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International Non Binary Day

flag for the non binary community

I‌nternational non-binary people's day has been celebrated on 14 July since 2012.  This date was chosen because it falls at the midpoint between International Women's Day (8 March) and International Men's Day (19 November).

What does being ‘non-binary’ mean?

Being ‘non-binary’, sometimes referred to as ‘enby’ is simply an umbrella term that includes all people who do not identify wholly as a ‘man’ or a ‘woman’ There are many ways to be non-binary including identifying as both a man and a woman, somewhere in between, or having no gender at all.

A few common non-binary identities are:
Agender – either not having a gender or being gender neutral
Bi-gender – having aspects of more than one gender, either at different times or at the same time
Gender-fluid – having a gender identity that changes over time
Gender-queer – this can be used as an umbrella term for non-binary identities or can be used as a gender identity itself

Are Enbies legally recognised?

While some countries, such as Australia, Germany, India, and Canada do recognise enbies there is no such legal recognition in the UK. When asked about recognition for non-binary people in the Gender Recognition Act a statement from the UK Government in May 2021 cited practical considerations as the reason for the continued requirement for people to identify as either a man or a woman:

“The Government noted that there were complex practical consequences for other areas of the law, service provision and public life if provision were to be made for non-binary gender recognition in the GRA.”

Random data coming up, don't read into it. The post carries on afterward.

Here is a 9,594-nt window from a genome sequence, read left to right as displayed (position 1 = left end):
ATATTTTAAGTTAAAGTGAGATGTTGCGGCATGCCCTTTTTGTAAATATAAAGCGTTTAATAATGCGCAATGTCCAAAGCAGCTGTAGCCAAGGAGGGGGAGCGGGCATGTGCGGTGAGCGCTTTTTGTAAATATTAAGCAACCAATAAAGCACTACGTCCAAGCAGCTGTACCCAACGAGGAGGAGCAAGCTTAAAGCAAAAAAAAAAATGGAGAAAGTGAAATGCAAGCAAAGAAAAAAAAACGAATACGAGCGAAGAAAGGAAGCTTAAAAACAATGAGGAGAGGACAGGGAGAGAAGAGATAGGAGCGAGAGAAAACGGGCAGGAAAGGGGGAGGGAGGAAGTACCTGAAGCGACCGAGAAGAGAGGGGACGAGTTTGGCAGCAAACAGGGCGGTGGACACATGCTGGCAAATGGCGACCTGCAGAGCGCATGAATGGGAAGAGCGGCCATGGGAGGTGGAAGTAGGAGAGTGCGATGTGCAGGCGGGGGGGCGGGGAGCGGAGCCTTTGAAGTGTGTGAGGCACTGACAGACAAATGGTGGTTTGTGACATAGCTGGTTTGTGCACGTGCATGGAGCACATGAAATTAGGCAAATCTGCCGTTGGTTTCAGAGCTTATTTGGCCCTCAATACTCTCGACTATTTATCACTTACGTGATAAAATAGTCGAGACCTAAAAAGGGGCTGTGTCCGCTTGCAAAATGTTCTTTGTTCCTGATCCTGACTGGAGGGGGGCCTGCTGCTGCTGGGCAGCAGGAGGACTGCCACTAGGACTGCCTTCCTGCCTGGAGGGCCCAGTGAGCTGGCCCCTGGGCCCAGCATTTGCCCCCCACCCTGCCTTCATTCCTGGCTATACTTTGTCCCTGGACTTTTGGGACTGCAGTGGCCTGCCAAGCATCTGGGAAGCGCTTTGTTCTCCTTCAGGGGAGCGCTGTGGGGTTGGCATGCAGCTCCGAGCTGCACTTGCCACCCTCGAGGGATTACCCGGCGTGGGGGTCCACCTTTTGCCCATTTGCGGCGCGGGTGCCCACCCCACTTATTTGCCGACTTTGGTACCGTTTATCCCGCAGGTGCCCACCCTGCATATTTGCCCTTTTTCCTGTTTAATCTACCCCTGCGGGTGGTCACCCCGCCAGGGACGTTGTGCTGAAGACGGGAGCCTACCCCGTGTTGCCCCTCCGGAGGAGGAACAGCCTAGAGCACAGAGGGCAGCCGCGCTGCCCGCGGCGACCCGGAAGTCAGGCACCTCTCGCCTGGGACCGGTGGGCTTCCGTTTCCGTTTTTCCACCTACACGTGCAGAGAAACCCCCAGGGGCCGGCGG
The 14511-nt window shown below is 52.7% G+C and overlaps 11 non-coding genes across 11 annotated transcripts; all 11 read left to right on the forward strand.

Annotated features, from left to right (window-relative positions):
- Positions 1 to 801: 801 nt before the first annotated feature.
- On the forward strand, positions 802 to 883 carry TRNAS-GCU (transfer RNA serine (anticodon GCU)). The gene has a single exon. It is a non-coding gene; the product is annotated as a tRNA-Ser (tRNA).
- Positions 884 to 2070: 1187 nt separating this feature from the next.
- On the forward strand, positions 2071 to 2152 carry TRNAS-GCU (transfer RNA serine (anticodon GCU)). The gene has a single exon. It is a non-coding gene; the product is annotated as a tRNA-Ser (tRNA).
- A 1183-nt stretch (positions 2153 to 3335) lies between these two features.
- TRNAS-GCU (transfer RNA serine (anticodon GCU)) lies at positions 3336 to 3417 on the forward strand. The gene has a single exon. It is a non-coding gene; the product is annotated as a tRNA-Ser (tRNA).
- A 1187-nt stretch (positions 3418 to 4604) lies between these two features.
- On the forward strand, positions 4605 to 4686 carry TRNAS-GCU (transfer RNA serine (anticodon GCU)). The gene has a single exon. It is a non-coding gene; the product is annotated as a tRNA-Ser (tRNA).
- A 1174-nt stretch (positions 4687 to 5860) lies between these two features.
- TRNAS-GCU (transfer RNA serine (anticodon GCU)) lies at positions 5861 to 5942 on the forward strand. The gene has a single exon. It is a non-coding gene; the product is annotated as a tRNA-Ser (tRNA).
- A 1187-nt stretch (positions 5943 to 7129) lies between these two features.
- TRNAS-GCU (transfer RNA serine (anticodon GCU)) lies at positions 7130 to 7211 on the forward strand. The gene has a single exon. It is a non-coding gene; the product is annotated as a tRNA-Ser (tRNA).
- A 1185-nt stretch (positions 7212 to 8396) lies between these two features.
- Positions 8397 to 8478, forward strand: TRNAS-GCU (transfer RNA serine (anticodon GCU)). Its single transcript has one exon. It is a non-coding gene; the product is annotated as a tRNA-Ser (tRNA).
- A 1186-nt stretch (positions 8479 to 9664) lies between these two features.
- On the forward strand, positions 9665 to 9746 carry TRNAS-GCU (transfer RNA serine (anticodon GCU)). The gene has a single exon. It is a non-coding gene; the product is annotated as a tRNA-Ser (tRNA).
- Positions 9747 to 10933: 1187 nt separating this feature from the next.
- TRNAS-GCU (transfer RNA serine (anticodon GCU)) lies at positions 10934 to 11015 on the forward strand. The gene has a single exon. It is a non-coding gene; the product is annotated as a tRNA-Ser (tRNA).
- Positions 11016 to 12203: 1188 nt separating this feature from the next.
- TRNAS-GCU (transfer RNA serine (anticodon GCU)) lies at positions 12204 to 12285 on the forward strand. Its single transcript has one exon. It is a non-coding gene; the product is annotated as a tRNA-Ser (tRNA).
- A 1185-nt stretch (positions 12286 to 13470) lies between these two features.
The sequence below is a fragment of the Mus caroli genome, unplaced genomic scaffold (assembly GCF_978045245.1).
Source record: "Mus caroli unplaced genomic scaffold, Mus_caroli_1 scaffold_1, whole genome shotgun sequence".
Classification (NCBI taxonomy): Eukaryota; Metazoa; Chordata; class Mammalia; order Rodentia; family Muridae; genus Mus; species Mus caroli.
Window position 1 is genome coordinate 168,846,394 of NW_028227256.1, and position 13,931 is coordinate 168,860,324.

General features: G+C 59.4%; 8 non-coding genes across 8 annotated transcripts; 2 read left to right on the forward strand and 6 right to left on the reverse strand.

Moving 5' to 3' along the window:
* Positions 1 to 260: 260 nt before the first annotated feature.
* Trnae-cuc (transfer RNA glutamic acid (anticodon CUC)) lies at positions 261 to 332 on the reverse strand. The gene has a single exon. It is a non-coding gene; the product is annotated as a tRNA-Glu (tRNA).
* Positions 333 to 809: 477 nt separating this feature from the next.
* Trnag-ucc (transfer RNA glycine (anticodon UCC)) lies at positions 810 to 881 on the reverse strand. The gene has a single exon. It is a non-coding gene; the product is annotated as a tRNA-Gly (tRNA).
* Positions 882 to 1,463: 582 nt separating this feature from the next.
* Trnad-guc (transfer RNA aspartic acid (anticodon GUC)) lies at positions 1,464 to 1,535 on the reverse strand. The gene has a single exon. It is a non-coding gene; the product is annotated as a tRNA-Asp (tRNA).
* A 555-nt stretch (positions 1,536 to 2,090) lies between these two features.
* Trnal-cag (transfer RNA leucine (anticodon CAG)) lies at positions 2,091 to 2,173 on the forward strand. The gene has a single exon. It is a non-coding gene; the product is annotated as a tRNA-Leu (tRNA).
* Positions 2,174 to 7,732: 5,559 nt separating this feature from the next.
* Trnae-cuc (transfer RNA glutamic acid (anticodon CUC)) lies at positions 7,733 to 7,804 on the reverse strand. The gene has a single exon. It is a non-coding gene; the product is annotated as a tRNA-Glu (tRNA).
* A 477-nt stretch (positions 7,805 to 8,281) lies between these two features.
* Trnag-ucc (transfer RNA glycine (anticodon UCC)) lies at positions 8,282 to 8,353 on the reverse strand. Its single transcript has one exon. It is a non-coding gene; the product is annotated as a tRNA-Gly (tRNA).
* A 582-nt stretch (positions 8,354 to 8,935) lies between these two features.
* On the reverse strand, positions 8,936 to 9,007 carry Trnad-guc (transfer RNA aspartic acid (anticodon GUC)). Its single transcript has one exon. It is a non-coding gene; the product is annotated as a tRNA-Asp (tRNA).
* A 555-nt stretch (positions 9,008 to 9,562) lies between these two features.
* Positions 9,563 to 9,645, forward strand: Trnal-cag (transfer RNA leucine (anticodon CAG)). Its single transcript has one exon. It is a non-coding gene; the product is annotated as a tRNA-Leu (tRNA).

However these practical limitations have been overcome in some areas, for example in 2017 the Metropolitan Police issued two warrant cards to a bi-gender officer on their force.

Is this a new concept?

Being non-binary can be dismissed by some as a new fad, born from a western identity-obsessed culture - however non-binary people have been recognised and recorded round the world. In India non-binary people have been mentioned in Hindu texts dating back over 2000 years, and many cultures, such as some Native American peoples, Hawaiians, and Tahitians, have a history of inclusion of a third gender in their societies’ roles.

What do Enbies look like?

Being non-binary is a gender identity, i.e. a personal sense of gender, rather than any prescribed way of looking, acting, or being.
Some enbies may choose to express their gender in ways not considered traditional for the gender they were assigned at birth, some may dress and act male or female at different times or act in a more gender-neutral way, but many also act in ways that seem to conform to the gender they have been assigned.

Are Enbies transgender?

This is a very difficult question to answer as often transgender is defined as being those people whose gender is not the same as the one they were assigned at birth – a definition that includes all enbies.

However not all enbies define themselves as trans, either because they are comfortable conforming to the norms for their assigned gender or, in the case of many agender people, they consider themselves neither transgender nor cis-gender.

What pronouns do Enbies use?

Many enbies use they/them pronouns but many also prefer other gender-neutral pronouns, are happy with gendered pronouns, or simply do not care what pronouns are used. As is the case with everyone if in doubt – ask.

What can I do to support?

  • update your pronouns on your signature and Zoom screen
  • use a non-binary pride flag backdrop for your video calls on 14 July
  • become an ALLOUT Ally
  • tweet your support for International Non-binary Day using #NonBinaryAwarenessWeek and tagging @UoMLGBT

This year Stonewall have also shared the following content to help educate and celebrate Non-Binary People's Day:


Useful links

Inclusive Language 


National Centre of Transgender Equality (U.S.)


An explanation of an Agender viewpoint from mathematics YouTuber Vi Hart: